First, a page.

Is creatine the nutritional key to boosting uterine receptivity and successful pregnancy?

Research area

 |  Fertility, Preterm Birth


 |  endometrial creatine metabolism, fertility, menstrual cycle


 |  PhD/Doctorate

Contact supervisors at any time

Dr Stacey Ellery

Project description

The endometrium is one of the body’s most dynamic and energy-demanding tissues, undergoing an incredible transformation in its 28-day lifespan. When menstruation starts, the endometrial tissue must undergo rapid repair in 2-3 days and regenerate to form a thickened layer capable of supporting an implanting embryo in ~9 days, followed by just six days to undergo further changes critical for embryo implantation. This rapid rejuvenation and transformation requires a high rate of cellular energy production. Ensuring that the endometrium can produce sufficient energy for tissue development and remodelling may improve uterine receptivity.

We recently published a seminal study demonstrating that creatine, a compound obtained from our diet and synthesised by the body, is an important energy substrate in the human endometrium. Our study found that the endometrium’s epithelial, stromal and glandular cells express the proteins required to produce and use creatine to generate energy. We discovered that this capacity is highest during the menstrual cycle when implantation occurs, and there are differences between women with primary infertility compared to controls in the capacity of these cells to produce and transport creatine. What remains to be determined is the specific role of creatine in supporting endometrial energy turnover and embryo implantation and whether uterine creatine concentrations are lower in women who experience miscarriage or pregnancy complications.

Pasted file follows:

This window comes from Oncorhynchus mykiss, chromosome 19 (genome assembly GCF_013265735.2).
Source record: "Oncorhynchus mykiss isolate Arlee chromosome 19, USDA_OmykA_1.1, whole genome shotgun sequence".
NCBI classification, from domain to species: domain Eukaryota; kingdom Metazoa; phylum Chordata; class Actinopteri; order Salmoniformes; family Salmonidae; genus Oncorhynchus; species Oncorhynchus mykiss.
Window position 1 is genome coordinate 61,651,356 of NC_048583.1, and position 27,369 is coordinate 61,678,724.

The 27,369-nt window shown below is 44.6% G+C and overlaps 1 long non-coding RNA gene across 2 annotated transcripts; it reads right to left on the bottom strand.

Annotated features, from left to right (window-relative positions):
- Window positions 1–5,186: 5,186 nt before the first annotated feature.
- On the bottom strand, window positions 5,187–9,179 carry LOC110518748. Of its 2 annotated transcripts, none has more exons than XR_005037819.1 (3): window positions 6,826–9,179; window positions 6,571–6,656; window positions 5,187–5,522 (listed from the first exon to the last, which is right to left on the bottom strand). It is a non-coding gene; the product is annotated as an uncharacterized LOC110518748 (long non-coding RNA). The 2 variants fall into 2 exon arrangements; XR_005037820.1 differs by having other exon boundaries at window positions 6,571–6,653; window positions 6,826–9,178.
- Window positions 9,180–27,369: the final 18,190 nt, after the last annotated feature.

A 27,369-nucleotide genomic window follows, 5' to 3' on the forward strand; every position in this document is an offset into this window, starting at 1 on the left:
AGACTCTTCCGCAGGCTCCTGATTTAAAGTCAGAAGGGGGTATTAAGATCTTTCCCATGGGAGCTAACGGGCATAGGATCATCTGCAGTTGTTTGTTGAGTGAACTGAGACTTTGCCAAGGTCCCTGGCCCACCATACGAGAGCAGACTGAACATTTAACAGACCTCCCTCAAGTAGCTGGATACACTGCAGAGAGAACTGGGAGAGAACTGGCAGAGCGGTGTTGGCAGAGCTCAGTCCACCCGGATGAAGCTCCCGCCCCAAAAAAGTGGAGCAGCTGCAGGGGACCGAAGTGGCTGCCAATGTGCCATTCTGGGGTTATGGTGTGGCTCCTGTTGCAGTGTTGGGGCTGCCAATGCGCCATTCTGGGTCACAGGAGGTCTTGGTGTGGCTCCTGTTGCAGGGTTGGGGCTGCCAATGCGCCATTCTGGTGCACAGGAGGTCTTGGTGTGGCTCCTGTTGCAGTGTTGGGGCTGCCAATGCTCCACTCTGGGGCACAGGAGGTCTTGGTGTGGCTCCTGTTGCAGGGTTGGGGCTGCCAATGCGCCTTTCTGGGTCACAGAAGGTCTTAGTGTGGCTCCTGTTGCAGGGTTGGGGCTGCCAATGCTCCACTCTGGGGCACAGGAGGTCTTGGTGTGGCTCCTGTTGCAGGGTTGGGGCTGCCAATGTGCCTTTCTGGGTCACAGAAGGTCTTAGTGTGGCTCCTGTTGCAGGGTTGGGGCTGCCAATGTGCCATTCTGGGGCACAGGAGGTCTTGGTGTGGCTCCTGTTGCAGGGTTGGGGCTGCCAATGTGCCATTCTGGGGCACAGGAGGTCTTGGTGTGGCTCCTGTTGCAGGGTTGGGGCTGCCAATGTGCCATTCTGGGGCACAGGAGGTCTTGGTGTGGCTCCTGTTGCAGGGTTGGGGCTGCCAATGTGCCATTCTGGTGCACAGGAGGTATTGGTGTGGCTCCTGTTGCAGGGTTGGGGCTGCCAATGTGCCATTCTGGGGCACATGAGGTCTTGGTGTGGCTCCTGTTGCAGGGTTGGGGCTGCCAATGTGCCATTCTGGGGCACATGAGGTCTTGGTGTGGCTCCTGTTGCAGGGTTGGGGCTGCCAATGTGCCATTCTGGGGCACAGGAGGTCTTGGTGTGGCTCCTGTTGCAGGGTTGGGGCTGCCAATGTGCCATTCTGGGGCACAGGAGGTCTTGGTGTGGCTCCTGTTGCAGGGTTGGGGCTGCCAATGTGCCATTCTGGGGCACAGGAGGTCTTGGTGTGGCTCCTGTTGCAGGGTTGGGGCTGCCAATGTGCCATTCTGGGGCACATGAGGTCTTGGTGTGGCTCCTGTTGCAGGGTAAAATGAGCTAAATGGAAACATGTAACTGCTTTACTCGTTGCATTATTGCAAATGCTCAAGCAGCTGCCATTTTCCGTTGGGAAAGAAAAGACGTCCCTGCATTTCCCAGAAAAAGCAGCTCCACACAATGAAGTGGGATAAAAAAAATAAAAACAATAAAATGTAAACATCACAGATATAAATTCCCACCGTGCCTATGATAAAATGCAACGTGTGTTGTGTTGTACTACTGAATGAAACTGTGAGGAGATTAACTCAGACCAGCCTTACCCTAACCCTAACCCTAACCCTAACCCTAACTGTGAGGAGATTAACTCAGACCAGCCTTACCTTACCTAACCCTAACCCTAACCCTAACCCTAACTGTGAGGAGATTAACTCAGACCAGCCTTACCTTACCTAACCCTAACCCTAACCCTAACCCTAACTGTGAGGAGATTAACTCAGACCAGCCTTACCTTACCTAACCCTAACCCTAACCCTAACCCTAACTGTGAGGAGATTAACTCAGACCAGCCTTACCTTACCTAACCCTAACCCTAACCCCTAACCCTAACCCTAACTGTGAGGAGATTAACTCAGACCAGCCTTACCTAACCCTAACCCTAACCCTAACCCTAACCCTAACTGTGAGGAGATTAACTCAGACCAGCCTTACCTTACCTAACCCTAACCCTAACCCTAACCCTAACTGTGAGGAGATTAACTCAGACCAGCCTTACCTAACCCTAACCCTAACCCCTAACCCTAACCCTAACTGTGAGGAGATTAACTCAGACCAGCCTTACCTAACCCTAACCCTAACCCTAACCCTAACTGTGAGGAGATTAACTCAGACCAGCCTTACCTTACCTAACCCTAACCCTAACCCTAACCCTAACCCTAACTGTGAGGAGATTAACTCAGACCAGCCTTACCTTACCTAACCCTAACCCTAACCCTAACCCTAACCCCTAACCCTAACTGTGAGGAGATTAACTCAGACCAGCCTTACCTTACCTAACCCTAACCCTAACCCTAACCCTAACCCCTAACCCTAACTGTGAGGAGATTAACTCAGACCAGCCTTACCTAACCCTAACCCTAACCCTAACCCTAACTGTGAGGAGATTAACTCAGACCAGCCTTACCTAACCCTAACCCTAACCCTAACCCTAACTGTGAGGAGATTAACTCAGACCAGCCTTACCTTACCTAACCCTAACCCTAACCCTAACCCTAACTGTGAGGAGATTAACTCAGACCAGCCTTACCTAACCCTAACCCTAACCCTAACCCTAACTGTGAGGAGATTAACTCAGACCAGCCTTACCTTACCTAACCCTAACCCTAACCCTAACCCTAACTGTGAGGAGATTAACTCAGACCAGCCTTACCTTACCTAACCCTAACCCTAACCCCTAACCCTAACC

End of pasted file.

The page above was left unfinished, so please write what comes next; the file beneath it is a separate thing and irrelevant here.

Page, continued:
The global aim of this PhD project is to understand the importance of uterine creatine metabolism across the menstrual cycle and around the time of embryo implantation. To meet our objectives, this project will include three aims using pre-clinical animal models and clinical samples with next-generation laboratory techniques and analyses. Specifically:

Aim 1 | To characterise endometrial creatine metabolism at the point of embryo implantation using the spiny mouse, a rodent with unique reproductive biology, including spontaneous decidualisation and menstrual bleeding.

Aim 2 | Using spatial mass spectrometry, characterise creatine production and utilisation by human endometrial cells throughout the menstrual cycle in healthy participants and those experiencing primary infertility.

Aim 3 | To investigate changes in endometrial creatine metabolism associated with adverse pregnancy outcomes by conducting metabolomic and proteomic analyses in menstrual fluid samples (derived from the EOS Cohort Study).